The Last Power Supply Post you will Ever Need!

Is your PC unexpectedly crashing out of nowhere? Perhaps you’ve noticed your fancy new graphics card doesn’t seem to be pulling its weight, meaning all the pressure is on your older CPU so now your games look like they’re running on Windows 95? Well, it could be a Power Supply issue. It works tirelessness down the back of our system to keep your PC running smoothly. And many of us don’t even know which one we have! So, this post is going to give some much-needed attention to our old trusty friend, the power supply.

So, first, let’s break down the power supply itself.

To put it simply, your power supply or PSU (power supply unit), does exactly what its name suggests. It supplies your PC’s hardware, with power. It effectively converts the power from your wall socket, to power that can run everything inside your system. So, if you have a faulty power supply, or your power supply isn’t able to provide enough power for the components you have, you’re gonna have a hard time.

Now, lets talk about the main terminology you might come across when looking at power supplies.

First, we have its rating.

You might see this little 80 Plus sticker on some power supplies. This means it has an 80 Plus certification. This is really one of the first things you want to look out for when buying a power supply, or looking at the PSU that comes with your pre-built PC. To level with you all, power supplies really don’t have a whole lot of quality control.

To acquire this certification, the power supply needs to have more than 80% energy efficiently at 20%, 50% and 100% of its rated load. Now, I know that sounds really confusing and it kinda is, but it basically just pertains to how energy efficient the power supply is when working to power your PC. So, if your power supply doesn’t have this rating, it doesn’t necessarily mean it’s bad, it just means you might not be using the most efficient source of power for your system, because there is really no other way official way to know.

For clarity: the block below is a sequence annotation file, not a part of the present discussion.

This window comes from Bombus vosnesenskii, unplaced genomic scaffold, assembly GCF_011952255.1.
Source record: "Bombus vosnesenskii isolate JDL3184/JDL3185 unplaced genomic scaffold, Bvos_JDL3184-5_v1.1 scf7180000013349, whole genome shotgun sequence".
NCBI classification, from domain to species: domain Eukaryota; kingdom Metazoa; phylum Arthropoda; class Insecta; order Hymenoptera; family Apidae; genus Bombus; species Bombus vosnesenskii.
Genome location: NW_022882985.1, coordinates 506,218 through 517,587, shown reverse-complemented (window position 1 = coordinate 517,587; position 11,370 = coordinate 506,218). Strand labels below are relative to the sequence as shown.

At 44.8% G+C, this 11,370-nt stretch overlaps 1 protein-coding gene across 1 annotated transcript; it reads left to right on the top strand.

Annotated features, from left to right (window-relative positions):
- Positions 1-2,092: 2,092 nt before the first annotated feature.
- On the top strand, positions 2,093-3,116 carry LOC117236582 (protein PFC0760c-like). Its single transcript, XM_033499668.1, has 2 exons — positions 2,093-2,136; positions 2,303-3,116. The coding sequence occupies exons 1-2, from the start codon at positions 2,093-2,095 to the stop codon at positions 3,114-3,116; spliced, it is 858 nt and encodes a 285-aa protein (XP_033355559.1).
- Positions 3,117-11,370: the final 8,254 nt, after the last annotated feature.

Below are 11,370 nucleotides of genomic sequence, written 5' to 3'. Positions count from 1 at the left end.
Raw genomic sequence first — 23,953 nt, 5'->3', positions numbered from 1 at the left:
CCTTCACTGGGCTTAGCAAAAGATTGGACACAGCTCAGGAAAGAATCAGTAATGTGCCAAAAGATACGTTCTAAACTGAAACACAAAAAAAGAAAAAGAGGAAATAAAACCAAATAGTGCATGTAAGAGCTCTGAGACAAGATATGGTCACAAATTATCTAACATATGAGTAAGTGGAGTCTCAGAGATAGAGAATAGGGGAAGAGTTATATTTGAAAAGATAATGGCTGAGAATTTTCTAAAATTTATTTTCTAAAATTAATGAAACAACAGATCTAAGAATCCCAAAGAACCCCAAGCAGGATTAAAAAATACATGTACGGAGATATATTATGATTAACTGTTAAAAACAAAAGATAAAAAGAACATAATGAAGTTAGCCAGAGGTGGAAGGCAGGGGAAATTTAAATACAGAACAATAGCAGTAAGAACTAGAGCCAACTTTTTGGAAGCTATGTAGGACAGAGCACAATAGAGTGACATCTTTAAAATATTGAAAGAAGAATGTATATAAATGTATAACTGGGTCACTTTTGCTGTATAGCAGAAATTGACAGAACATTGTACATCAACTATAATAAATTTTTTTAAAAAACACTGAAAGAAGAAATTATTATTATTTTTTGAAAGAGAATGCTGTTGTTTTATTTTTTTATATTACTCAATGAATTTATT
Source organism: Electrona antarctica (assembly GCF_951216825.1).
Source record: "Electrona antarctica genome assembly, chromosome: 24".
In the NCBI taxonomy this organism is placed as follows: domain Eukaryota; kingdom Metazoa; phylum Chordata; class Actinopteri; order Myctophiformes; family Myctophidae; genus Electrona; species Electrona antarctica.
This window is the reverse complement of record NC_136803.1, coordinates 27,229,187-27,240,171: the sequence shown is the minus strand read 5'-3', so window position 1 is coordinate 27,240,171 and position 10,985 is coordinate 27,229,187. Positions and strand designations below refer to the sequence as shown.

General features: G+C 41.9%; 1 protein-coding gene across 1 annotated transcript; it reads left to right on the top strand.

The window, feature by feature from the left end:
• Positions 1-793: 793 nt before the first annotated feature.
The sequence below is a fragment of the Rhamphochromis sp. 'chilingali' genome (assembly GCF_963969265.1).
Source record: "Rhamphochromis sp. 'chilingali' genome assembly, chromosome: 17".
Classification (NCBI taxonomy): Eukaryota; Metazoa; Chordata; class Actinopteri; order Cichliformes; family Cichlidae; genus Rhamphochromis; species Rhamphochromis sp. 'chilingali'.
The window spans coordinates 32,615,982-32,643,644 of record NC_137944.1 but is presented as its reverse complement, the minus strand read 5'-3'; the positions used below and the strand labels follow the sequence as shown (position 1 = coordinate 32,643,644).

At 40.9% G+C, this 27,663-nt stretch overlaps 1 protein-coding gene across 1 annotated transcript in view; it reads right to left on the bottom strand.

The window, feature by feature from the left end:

Alongside the 80 plus, you might notice a colour.

This will either be bronze, silver, gold and for more higher end systems, you might be looking at platinum or even titanium. The colours basically mean it is more efficient the higher you get. For example, The 80 Plus Bronze rating means that the PSU is rated for at least 82% efficiency at 20% load, 85% at 50% load, and 82% at 100% load. Then on the higher end, Platinum means that the PSU is rated for at least 90% efficiency at 20% load, 92% at 50% load, and 89% at 100% load. It basically just showcases what your PSU can be capable at under load. Most standard PCS will run happily with a bronze or gold rated power supply, with only more higher end ones really needing a platinum or above PSU.

source: Velocity Micro

Next, let’s talk about fully-modular, non-modular and semi-modular.

These are basically the types of power supplies you will come across. The aforementioned wording, pertains to the cables and how they will arrive to you. See, power supplies have a LOT of cables, but you won’t necessarily need to use all of them. Non-modular power supplies mean every cable is installed into the power supply unit. These tend to be the cheapest option, however you might find yourself with some cables you won’t actually use, so they just end up taking up space in your system for really no reason.

On the other end of the spectrum, you have fully-modular. This is a power supply unit that comes with all the cables separate, meaning you only need to plug in the ones you are using and the rest you can return to the wild. These often tend to be the more expensive of the three options though.